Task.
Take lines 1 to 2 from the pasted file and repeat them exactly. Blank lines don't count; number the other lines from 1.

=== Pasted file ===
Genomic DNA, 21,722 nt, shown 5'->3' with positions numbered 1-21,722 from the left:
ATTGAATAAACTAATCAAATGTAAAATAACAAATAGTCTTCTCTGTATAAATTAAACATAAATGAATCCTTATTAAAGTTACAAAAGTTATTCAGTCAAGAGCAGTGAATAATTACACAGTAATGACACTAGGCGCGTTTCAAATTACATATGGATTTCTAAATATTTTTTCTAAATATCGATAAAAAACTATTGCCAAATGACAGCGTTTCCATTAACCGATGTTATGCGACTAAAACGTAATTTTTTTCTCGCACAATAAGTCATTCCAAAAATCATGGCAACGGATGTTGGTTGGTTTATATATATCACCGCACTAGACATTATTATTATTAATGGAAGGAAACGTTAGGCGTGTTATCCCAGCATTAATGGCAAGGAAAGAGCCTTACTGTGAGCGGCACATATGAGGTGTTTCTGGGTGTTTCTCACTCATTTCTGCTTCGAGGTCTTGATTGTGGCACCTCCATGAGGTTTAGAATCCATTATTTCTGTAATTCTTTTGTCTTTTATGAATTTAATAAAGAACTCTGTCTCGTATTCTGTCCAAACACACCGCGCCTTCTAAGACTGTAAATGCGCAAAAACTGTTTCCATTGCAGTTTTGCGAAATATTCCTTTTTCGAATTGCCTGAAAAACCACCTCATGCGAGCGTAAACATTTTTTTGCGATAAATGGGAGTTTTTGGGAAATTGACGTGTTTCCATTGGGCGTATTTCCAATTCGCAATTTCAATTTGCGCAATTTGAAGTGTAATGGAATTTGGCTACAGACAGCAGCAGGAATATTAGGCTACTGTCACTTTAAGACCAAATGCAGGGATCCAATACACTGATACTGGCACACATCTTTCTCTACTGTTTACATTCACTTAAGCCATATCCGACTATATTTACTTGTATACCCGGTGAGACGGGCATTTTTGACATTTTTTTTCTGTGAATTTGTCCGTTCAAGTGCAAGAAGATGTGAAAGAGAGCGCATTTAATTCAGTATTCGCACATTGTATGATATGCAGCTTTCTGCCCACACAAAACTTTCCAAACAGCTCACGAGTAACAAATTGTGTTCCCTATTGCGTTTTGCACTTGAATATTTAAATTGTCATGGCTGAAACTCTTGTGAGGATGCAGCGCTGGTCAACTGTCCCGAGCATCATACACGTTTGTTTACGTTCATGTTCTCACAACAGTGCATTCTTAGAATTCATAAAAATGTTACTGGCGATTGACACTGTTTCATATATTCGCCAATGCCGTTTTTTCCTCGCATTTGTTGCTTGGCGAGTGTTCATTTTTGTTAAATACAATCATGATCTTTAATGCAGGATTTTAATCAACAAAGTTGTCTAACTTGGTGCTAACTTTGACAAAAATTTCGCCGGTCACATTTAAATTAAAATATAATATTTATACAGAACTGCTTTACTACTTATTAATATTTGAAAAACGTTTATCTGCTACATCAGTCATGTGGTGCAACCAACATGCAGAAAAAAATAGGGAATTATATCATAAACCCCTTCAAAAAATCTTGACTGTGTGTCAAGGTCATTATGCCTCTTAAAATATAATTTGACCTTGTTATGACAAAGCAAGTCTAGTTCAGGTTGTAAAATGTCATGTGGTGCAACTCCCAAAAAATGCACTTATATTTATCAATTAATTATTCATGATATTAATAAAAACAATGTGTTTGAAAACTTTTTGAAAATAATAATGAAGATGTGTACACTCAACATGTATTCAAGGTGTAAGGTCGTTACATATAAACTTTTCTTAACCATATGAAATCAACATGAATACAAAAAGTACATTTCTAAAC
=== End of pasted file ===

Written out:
Genomic DNA, 21,722 nt, shown 5'->3' with positions numbered 1-21,722 from the left:
ATTGAATAAACTAATCAAATGTAAAATAACAAATAGTCTTCTCTGTATAAATTAAACATAAATGAATCCTTATTAAAGTTACAAAAGTTATTCAGTCAAGAGCAGTGAATAATTACACAGTAATGACACTAGGCGCGTTTCAAATTACATATGGATTTCTAAATATTTTTTCTAAATATCGATAAAAAACTATTGCCAAATGACAGCGTTTCCATTAACCGATGTTATGCGACTAAAACGTAATTTTTTTCTCGCACAATAAGTCATTCCAAAAATCATGGCAACGGATGTTGGTTGGTTTATATATATCACCGCACTAGACATTATTATTATTAATGGAAGGAAACGTTAGGCGTGTTATCCCAGCATTAATGGCAAGGAAAGAGCCTTACTGTGAGCGGCACATATGAGGTGTTTCTGGGTGTTTCTCACTCATTTCTGCTTCGAGGTCTTGATTGTGGCACCTCCATGAGGTTTAGAATCCATTATTTCTGTAATTCTTTTGTCTTTTATGAATTTAATAAAGAACTCTGTCTCGTATTCTGTCCAAACACACCGCGCCTTCTAAGACTGTAAATGCGCAAAAACTGTTTCCATTGCAGTTTTGCGAAATATTCCTTTTTCGAATTGCCTGAAAAACCACCTCATGCGAGCGTAAACATTTTTTTGCGATAAATGGGAGTTTTTGGGAAATTGACGTGTTTCCATTGGGCGTATTTCCAATTCGCAATTTCAATTTGCGCAATTTGAAGTGTAATGGAATTTGGCTACAGACAGCAGCAGGAATATTAGGCTACTGTCACTTTAAGACCAAATGCAGGGATCCAATACACTGATACTGGCACACATCTTTCTCTACTGTTTACATTCACTTAAGCCATATCCGACTATATTTACTTGTATACCCGGTGAGACGGGCATTTTTGACATTTTTTTTCTGTGAATTTGTCCGTTCAAGTGCAAGAAGATGTGAAAGAGAGCGCATTTAATTCAGTATTCGCACATTGTATGATATGCAGCTTTCTGCCCACACAAAACTTTCCAAACAGCTCACGAGTAACAAATTGTGTTCCCTATTGCGTTTTGCACTTGAATATTTAAATTGTCATGGCTGAAACTCTTGTGAGGATGCAGCGCTGGTCAACTGTCCCGAGCATCATACACGTTTGTTTACGTTCATGTTCTCACAACAGTGCATTCTTAGAATTCATAAAAATGTTACTGGCGATTGACACTGTTTCATATATTCGCCAATGCCGTTTTTTCCTCGCATTTGTTGCTTGGCGAGTGTTCATTTTTGTTAAATACAATCATGATCTTTAATGCAGGATTTTAATCAACAAAGTTGTCTAACTTGGTGCTAACTTTGACAAAAATTTCGCCGGTCACATTTAAATTAAAATATAATATTTATACAGAACTGCTTTACTACTTATTAATATTTGAAAAACGTTTATCTGCTACATCAGTCATGTGGTGCAACCAACATGCAGAAAAAAATAGGGAATTATATCATAAACCCCTTCAAAAAATCTTGACTGTGTGTCAAGGTCATTATGCCTCTTAAAATATAATTTGACCTTGTTATGACAAAGCAAGTCTAGTTCAGGTTGTAAAATGTCATGTGGTGCAACTCCCAAAAAATGCACTTATATTTATCAATTAATTATTCATGATATTAATAAAAACAATGTGTTTGAAAACTTTTTGAAAATAATAATGAAGATGTGTACACTCAACATGTATTCAAGGTGTAAGGTCGTTACATATAAACTTTTCTTAACCATATGAAATCAACATGAATACAAAAAGTACATTTCTAAAC